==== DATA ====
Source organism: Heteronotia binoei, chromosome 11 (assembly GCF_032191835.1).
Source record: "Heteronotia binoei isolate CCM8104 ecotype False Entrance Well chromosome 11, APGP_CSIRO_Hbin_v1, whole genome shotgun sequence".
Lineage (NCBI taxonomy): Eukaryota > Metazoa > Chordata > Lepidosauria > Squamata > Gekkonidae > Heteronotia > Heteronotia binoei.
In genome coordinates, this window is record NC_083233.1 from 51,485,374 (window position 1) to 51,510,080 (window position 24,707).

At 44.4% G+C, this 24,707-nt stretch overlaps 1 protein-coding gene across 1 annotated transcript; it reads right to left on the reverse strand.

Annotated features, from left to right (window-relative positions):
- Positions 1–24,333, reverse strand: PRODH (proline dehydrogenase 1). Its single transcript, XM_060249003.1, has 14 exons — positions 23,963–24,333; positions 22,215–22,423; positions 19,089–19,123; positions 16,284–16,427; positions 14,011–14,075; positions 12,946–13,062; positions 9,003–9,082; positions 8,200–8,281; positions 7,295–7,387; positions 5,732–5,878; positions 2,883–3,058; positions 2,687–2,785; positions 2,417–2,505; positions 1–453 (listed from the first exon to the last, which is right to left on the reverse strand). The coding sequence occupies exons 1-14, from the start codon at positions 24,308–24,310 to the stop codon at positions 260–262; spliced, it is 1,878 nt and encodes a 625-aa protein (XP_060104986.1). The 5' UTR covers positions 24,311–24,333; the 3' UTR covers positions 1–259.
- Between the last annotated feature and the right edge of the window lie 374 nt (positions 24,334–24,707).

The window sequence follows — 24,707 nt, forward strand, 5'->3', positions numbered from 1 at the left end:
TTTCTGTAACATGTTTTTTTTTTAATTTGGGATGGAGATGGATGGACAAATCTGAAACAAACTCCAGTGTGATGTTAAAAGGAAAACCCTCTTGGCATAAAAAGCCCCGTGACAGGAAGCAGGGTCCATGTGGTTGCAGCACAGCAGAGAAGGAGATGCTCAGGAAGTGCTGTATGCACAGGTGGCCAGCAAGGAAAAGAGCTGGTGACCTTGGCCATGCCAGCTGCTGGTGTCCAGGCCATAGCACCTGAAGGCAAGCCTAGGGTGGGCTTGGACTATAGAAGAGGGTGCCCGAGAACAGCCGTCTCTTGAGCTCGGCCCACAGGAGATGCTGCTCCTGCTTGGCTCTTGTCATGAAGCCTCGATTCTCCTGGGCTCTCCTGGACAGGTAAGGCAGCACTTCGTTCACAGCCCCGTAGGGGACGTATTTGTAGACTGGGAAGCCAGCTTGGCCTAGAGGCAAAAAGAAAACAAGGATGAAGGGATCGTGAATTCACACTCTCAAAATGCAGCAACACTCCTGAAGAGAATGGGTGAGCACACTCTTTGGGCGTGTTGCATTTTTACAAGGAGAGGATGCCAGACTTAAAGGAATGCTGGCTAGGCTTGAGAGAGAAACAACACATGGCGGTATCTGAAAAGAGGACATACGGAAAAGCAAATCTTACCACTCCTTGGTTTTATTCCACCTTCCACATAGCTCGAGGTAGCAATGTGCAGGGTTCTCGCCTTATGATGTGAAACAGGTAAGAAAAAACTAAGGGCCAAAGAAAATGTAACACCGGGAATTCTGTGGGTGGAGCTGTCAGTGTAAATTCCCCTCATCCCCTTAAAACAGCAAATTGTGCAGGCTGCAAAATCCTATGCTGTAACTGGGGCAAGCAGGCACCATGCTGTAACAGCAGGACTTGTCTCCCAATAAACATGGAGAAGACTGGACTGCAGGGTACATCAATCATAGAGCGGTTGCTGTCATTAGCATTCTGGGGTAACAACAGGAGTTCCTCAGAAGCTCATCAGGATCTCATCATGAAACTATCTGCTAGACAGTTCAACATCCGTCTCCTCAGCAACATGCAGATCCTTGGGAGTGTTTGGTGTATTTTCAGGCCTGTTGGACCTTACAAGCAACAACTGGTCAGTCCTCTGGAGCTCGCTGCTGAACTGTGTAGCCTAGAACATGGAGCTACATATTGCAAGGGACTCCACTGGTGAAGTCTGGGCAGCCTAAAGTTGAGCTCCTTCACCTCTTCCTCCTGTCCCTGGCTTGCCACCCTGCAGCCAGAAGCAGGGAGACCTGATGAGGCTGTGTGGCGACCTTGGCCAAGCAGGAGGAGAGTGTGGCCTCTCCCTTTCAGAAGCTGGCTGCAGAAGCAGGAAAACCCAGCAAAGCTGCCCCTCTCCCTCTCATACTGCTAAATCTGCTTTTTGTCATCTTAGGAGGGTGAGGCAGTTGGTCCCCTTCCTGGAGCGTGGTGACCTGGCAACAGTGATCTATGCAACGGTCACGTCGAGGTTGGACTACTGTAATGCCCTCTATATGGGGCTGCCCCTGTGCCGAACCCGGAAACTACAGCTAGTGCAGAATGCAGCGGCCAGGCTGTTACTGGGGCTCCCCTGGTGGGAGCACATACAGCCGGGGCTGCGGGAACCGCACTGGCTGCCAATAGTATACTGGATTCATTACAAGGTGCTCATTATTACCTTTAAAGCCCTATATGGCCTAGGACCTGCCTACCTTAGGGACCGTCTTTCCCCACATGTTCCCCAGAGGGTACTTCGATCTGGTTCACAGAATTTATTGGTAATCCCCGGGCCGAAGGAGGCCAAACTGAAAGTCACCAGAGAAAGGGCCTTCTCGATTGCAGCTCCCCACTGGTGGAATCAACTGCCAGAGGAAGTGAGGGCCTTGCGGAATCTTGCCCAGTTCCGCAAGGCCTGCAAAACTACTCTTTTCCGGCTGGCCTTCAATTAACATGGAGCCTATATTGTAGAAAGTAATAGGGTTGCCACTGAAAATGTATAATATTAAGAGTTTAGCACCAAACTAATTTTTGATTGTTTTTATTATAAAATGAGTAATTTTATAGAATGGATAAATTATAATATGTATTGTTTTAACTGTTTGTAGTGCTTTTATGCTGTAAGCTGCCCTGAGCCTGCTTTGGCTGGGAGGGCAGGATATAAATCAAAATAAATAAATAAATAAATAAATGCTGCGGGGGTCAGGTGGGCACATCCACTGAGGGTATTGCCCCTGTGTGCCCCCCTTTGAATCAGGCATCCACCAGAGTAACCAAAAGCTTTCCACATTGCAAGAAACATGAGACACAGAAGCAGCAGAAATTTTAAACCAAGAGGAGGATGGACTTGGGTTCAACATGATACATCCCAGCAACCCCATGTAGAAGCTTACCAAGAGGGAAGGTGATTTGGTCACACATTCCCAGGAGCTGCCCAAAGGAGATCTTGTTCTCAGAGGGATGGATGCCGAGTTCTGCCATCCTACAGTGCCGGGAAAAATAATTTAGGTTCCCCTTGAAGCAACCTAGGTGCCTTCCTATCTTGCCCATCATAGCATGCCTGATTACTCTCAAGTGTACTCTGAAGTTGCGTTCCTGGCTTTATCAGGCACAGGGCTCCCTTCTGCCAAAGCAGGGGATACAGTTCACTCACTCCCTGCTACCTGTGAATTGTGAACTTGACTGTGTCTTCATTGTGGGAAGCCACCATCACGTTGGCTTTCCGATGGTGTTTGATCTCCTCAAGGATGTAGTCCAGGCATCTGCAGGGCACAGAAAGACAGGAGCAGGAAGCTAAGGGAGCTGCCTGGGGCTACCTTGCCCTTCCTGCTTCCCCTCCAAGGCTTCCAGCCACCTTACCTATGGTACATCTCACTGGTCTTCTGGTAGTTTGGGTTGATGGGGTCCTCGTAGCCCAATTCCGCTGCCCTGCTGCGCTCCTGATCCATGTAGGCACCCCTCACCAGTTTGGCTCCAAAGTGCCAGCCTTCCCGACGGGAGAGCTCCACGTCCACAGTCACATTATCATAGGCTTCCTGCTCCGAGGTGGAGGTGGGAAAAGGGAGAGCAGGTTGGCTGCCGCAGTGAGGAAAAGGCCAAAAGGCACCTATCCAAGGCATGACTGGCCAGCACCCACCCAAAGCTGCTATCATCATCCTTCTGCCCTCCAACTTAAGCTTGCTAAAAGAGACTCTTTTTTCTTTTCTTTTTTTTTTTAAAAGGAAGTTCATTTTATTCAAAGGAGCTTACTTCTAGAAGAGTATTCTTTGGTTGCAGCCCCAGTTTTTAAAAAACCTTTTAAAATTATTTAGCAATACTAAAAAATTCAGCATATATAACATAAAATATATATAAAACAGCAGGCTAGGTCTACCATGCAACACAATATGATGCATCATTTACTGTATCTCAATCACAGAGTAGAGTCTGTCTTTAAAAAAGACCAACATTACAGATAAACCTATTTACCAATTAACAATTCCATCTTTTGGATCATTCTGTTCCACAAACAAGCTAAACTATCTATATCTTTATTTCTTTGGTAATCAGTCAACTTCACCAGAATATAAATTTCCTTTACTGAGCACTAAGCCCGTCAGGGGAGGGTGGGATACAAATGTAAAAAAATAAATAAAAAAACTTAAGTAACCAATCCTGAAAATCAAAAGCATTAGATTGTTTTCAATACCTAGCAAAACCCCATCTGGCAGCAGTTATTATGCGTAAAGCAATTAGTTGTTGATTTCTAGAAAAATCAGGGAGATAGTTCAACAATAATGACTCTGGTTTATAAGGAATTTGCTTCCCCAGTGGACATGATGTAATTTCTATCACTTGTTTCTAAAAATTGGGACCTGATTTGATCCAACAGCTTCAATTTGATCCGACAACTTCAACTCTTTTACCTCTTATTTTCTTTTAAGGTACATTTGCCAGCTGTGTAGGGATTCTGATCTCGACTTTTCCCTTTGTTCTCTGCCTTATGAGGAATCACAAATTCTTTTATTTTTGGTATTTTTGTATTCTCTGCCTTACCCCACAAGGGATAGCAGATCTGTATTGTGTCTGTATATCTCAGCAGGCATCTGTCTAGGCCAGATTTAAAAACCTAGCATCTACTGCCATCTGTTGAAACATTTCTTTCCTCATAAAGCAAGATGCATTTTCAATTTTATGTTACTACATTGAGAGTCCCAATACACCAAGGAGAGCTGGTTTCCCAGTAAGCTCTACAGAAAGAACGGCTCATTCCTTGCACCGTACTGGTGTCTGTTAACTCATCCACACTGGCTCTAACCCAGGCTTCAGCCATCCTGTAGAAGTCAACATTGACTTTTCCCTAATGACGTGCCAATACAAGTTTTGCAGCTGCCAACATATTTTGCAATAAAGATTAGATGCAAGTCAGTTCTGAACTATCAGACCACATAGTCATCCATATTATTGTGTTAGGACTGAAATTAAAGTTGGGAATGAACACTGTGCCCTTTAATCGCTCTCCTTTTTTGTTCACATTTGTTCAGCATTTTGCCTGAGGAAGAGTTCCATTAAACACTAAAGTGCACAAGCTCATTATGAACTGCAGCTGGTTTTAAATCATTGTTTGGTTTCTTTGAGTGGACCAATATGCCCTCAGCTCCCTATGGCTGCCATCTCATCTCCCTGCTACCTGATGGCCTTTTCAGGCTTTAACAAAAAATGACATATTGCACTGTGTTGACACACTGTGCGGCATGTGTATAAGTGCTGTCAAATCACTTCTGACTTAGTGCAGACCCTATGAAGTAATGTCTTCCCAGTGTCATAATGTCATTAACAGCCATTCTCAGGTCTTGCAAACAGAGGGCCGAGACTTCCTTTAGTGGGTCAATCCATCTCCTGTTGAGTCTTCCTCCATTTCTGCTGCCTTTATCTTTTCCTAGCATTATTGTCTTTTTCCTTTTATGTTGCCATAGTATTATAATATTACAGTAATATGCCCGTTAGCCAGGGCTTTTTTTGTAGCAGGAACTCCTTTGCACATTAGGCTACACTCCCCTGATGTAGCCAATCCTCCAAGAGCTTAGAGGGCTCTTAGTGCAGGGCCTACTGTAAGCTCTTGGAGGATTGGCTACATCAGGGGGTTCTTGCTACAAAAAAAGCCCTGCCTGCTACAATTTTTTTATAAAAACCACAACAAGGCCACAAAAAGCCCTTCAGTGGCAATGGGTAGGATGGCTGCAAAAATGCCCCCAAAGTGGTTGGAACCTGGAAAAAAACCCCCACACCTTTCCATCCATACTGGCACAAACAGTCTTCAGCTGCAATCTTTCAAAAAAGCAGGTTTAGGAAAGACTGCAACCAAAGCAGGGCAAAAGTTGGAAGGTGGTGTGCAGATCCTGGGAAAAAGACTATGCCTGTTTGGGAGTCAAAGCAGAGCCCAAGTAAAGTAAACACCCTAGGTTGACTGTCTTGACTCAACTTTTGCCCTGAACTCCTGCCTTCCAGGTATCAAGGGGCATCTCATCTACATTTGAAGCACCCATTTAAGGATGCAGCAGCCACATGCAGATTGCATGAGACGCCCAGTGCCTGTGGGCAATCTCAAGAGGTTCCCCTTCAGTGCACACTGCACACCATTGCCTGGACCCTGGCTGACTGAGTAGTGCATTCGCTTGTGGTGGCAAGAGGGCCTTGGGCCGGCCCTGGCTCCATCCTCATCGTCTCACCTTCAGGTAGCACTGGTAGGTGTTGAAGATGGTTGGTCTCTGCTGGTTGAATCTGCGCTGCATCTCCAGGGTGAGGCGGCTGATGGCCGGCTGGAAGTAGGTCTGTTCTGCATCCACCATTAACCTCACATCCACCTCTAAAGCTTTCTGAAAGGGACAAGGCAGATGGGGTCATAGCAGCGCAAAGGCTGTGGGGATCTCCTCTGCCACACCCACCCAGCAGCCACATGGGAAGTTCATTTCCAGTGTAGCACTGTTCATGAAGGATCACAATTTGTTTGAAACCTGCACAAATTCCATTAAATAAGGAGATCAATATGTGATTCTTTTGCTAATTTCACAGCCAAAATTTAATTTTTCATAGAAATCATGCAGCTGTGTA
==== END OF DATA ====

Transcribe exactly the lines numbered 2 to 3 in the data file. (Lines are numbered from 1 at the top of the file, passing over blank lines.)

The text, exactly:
Source record: "Heteronotia binoei isolate CCM8104 ecotype False Entrance Well chromosome 11, APGP_CSIRO_Hbin_v1, whole genome shotgun sequence".
Lineage (NCBI taxonomy): Eukaryota > Metazoa > Chordata > Lepidosauria > Squamata > Gekkonidae > Heteronotia > Heteronotia binoei.